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Exchange Rate Regimes and Financial-Market Imperfections

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  • Joshua Aizenman
  • Ricardo Hausmann

Abstract

This paper investigates the design of an exchange rate policy for an economy where the domestic capital market is segmented from the global financial market, producers rely on credit to finance working capital needs, and the labor market is characterized by nominal contracts. We show that the choice of an exchange rate regime is intertwined with the financial structure -- greater reliance on working capital to finance input needs, and greater segmentation of the domestic capital market increase the desirable exchange rate stability. This result follows from the observation that greater exchange rate stability is likely to reduce the real interest rate facing the producer, thereby increasing output. Hence, greater reliance on working capital increases the welfare gain attached to the lower interest rate associated with lower flexibility of the exchange rate, thereby increasing the desirability of a fixed exchange rate. Similarly, greater integration with the global capital market reduces the real interest rate benefits from exchange rate stability, increasing thereby the optimal flexibility of the exchange rate, and reducing the demand for international reserves.

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Bibliographic Info

Paper provided by National Bureau of Economic Research, Inc in its series NBER Working Papers with number 7738.

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Date of creation: Jun 2000
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Handle: RePEc:nbr:nberwo:7738

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  1. Gray, Jo Anna, 1976. "Wage indexation: A macroeconomic approach," Journal of Monetary Economics, Elsevier, Elsevier, vol. 2(2), pages 221-235, April.
  2. Obstfeld, Maurice & Rogoff, Kenneth, 1999. "New Directions for Stochastic Open Economy Models," Center for International and Development Economics Research, Working Paper Series, Center for International and Development Economics Research, Institute for Business and Economic Research, UC Berkele qt5pf7g8sh, Center for International and Development Economics Research, Institute for Business and Economic Research, UC Berkeley.
  3. Hausmann, Ricardo & Panizza, Ugo & Stein, Ernesto, 2001. "Why do countries float the way they float?," Journal of Development Economics, Elsevier, Elsevier, vol. 66(2), pages 387-414, December.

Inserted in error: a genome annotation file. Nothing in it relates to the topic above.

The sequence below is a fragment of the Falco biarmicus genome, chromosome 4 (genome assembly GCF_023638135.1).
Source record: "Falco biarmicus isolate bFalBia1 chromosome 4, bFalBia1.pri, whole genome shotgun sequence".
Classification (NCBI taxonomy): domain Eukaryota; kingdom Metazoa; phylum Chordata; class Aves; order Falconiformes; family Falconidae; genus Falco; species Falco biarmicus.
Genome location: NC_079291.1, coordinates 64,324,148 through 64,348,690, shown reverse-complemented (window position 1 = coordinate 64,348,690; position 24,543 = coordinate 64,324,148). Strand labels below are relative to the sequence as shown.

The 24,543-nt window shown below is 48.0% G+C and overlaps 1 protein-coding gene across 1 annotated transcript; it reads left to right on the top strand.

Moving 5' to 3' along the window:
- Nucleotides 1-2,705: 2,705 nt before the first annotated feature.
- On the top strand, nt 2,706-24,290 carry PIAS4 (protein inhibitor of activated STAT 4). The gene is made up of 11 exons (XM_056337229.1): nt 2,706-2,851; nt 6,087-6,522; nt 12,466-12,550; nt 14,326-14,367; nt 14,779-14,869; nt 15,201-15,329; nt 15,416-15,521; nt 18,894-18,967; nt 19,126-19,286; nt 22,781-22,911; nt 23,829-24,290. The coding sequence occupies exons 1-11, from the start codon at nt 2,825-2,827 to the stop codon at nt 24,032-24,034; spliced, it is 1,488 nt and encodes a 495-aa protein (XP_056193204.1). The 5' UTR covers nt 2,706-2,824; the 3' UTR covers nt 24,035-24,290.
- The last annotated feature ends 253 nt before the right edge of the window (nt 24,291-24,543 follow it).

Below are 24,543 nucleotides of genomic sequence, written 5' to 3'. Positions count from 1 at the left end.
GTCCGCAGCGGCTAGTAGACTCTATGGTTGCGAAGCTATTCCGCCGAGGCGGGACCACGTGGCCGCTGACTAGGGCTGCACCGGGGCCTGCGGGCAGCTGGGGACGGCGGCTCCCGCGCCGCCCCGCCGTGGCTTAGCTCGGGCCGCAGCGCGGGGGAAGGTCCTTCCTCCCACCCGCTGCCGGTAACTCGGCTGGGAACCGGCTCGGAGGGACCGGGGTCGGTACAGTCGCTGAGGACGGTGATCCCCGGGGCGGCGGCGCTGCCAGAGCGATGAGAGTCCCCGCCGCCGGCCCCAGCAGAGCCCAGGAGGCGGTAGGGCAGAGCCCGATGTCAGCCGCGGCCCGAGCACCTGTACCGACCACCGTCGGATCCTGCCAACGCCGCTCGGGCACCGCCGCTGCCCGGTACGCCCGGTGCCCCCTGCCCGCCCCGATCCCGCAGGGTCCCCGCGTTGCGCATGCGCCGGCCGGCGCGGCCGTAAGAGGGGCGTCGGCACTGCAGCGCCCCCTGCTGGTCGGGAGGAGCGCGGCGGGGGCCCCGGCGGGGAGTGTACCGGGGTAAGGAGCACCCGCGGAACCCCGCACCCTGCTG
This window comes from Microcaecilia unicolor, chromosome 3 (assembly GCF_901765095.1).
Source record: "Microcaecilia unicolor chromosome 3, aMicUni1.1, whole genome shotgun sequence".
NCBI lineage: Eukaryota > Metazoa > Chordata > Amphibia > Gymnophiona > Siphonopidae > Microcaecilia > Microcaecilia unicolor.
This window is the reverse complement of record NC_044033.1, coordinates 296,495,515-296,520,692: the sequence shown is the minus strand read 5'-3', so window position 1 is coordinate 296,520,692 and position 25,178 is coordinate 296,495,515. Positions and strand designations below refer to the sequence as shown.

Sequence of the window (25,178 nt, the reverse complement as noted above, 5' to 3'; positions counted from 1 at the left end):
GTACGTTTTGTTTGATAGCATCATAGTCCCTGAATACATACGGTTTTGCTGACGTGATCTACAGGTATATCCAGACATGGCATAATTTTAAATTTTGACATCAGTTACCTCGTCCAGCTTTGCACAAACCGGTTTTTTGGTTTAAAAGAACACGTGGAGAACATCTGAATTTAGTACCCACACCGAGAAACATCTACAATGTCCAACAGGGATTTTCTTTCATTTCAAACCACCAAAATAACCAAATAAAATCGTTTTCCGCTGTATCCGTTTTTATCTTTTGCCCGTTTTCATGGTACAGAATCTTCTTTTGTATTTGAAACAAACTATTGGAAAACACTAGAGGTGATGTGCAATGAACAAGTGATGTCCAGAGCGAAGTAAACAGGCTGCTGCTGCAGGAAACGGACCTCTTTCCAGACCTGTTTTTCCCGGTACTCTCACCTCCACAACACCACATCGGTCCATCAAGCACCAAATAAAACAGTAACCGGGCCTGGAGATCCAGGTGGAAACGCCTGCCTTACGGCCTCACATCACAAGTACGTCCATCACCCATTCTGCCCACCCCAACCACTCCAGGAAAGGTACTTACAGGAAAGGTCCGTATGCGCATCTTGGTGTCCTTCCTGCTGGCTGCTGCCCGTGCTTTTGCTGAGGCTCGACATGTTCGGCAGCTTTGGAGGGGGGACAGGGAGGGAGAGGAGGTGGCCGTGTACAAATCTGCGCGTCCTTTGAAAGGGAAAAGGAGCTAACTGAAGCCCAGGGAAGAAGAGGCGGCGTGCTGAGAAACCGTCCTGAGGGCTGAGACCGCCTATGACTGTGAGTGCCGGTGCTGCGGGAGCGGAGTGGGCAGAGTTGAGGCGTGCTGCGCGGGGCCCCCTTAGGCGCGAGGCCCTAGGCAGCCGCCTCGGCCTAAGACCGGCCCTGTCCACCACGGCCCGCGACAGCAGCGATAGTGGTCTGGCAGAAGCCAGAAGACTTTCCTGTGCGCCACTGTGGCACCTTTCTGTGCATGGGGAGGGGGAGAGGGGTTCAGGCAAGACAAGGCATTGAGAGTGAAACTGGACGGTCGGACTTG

4. Aizenman, Joshua, 1994. "Monetary and Real Shocks, Productive Capacity and Exchange Rate Regimes," Economica, London School of Economics and Political Science, London School of Economics and Political Science, vol. 61(244), pages 407-34, November.
  5. Robert J. Barro & David B. Gordon, 1981. "A Positive Theory of Monetary Policy in a Natural-Rate Model," NBER Working Papers 0807, National Bureau of Economic Research, Inc.
  6. Aizenman, Joshua & Frenkel, Jacob A, 1985. "Optimal Wage Indexation, Foreign Exchange Intervention, and Monetary Policy," American Economic Review, American Economic Association, American Economic Association, vol. 75(3), pages 402-23, June.
  7. Barro, Robert J., 1977. "Long-term contracting, sticky prices, and monetary policy," Journal of Monetary Economics, Elsevier, Elsevier, vol. 3(3), pages 305-316, July.
  8. Ricardo Hausmann & Michael Gavin & Carmen Pag├ęs-Serra & Ernesto H. Stein, 1999. "Financial Turmoil and Choice of Exchange Rate Regime," Research Department Publications, Inter-American Development Bank, Research Department 4170, Inter-American Development Bank, Research Department.
  9. Barry Eichengreen & Ricardo Hausmann, 1999. "Exchange rates and financial fragility," Proceedings - Economic Policy Symposium - Jackson Hole, Federal Reserve Bank of Kansas City, Federal Reserve Bank of Kansas City, pages 329-368.
  10. Jeffrey A. Frankel, 1999. "No Single Currency Regime is Right for All Countries or At All Times," NBER Working Papers 7338, National Bureau of Economic Research, Inc.
  11. Michael B. Devereux & Charles Engel, 1998. "Fixed vs. Floating Exchange Rates: How Price Setting Affects the Optimal Choice of Exchange-Rate Regime," NBER Working Papers 6867, National Bureau of Economic Research, Inc.
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Cited by:
  1. Sylwester, Kevin, 2002. "Can education expenditures reduce income inequality?," Economics of Education Review, Elsevier, Elsevier, vol. 21(1), pages 43-52, February.
  2. Artus P., 2001. "What Exchange - Rate System For Emerging Countries?," European Research Studies Journal, European Research Studies Journal, European Research Studies Journal, vol. 0(1-2), pages 27-60, January -.
  3. Kevin Sylwester, 2003. "Income Inequality And Population Density 1500 Ad: A Connection," Journal of Economic Development, Chung-Ang Unviersity, Department of Economics, Chung-Ang Unviersity, Department of Economics, vol. 28(2), pages 61-82, December.

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